Community Strives To SAVE The Arts

Following the 2012-13 budget cuts that removed most extra-curricular art programs from schools in the New Paltz district, community members, students and teachers decided to take action.

Kim Sturgis, an art teacher at the New Paltz Middle School, said the School Activities Are Vital to Education  (SAVE) fund was created last spring to keep these programs intact.

Sturgis, along with teachers Kristen Conrad, Cindy Dubois and Fran Lamb, organized SAVE and raised more than $8,500 with the help of students and community members. The money was raised over the summer to reinstate the five middle school clubs that were to be cut the following semester.

At the end of August, nine teachers and community members created an association called The New Paltz Arts in Schools Association (NPASA). NPASA’s goal is to keep after-school art programs in the district for the long term Sturgis said.

The five middle school clubs that were rescued for this year were All-County Band, All-County Chorus, Art Club, Reflections and School of Rock. However, at Lenape Elementary All-County Band and All-County Chorus and at the high school Drama Club, All-County Band, All-County Chorus, Poetry Club and Literary Magazine are still in need of funding to continue, according to

Organizer of NPASA, parent and youth basketball coach Steve Casa said it is important to have extracurricular art programs in schools so there is an equal opportunity for all students.

“I could get [my daughter] after school voice lessons or take her to the Hudson Valley Youth Chorale out in Kingston because I could drive her there and I could pay for it, but there are a lot of people in this community that couldn’t,” Casa said. “Public schools give these students opportunities that they couldn’t have before.”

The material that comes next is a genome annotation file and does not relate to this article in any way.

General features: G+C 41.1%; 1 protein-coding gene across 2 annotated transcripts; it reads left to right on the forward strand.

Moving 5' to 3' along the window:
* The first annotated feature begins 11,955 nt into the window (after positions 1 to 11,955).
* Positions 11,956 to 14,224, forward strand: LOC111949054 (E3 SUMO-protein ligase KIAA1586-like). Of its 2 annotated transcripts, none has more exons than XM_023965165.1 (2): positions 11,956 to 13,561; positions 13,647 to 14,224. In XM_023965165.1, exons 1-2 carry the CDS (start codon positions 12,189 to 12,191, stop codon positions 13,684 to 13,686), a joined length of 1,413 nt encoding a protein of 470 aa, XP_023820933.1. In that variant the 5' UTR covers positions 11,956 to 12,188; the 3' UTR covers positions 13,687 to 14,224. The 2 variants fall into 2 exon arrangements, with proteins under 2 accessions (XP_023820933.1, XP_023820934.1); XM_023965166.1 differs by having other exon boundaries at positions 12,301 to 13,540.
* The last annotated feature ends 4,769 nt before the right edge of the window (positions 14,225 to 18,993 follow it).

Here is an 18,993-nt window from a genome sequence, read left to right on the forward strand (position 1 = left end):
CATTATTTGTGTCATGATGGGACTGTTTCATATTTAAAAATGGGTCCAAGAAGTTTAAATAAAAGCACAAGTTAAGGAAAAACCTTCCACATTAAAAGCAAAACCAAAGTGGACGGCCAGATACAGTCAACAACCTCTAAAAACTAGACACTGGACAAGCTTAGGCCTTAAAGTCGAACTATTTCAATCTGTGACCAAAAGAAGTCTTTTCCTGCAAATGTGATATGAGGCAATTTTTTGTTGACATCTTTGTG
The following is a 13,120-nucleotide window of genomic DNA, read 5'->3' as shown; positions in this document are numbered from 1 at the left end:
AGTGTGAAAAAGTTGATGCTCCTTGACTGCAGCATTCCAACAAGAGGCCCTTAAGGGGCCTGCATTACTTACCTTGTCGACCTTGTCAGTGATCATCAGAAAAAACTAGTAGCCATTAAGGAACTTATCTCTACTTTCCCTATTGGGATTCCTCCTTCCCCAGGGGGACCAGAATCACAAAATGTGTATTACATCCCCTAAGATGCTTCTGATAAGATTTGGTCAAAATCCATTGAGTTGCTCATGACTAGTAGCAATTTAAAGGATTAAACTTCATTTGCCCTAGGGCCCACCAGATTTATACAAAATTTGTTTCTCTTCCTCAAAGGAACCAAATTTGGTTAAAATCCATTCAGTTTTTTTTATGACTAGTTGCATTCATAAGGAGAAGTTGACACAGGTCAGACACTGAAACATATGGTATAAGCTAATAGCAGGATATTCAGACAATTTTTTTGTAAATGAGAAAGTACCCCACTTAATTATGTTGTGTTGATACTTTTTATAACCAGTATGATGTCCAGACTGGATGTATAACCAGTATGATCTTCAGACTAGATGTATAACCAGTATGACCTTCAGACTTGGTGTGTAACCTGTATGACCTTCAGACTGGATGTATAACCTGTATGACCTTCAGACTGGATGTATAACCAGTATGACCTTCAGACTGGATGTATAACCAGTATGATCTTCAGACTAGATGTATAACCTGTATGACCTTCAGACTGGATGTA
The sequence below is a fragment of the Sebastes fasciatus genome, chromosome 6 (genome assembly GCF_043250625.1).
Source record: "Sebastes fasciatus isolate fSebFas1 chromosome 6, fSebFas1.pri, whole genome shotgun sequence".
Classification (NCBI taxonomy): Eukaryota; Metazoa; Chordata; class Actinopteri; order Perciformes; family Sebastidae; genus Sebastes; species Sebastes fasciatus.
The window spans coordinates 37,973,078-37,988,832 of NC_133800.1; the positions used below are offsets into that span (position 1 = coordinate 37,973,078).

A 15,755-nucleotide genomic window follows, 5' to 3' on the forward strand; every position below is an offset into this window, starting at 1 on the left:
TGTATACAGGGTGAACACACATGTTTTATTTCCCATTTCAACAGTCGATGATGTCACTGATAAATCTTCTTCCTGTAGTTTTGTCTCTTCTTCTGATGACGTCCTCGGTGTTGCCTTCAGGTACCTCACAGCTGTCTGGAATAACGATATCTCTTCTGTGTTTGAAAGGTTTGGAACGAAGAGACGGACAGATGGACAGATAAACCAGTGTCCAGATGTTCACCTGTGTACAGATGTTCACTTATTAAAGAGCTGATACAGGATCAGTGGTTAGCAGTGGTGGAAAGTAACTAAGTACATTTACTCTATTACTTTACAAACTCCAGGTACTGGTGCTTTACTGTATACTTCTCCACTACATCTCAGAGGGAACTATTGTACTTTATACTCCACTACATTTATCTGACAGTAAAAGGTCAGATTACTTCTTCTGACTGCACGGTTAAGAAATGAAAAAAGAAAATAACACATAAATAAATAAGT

Casa said there was no way to get this money other than the creation of NPASA. He said NPASA was necessary to further the funding raised by SAVE and to have one outlet for the community to donate to.

“The bottom line is that the arts after-school program is just as important as any other after school program such as sports, tutoring, anything,” Casa said. “It just became an imperative to raise the money for these programs. There was no other option than to try to get together and raise this money.”

Casa said this year’s goal is to raise $14,000 for the remaining clubs at Lenape Elementary and the New Paltz High School for the fall and spring semesters.

“We’re hustling. We got a lot of stuff going on, we got a lot of good people engaged and trying to support this, but we haven’t been able to show the urgency,” he said. “People don’t realize that if we don’t make this goal by the end of the year, these programs are not going to run and that would really be a disservice to the kids.”

Casa said within the past two months NPASA has been planning several art-centered fundraisers throughout November and December including a concert with Liam O’Maonlai of The Hothouse Flowers and another with Rhett Miller of the Old ‘97s.

NPASA is also planning to collaborate with other nonprofit groups to raise money, Casa said. He said collaborations are going to be very prominent in the future for NPASA and they already are planning a donation partnership with Dianova USA, a provider of education programs, to augment a literary magazine program in the schools.

New Paltz Professor of Educational Studies Nancy Schniedewind said although it is impressive that the community is donating, it is important to question the funding system of public school districts as a whole.

Schniedewind said budget cuts like these will keep coming and it should not be the responsibility of the community to make accommodations. She said they already pay taxes and an extra burden in these financially difficult times is not affordable for all parents.

Casa said he believes NPASA is not setting a standard for club funding in the future, but they are working with their current situation and taking the inevitable into account.

“People say if we raise the money, what we’re doing here is setting a precedent but that’s not what we’re doing here,” he said. “It’s not going to be in the budget there is no way — if you think about a decreasing tax levy and an increasing cost, just the fuel cost alone and the salary cost, they’re never going to go back in.”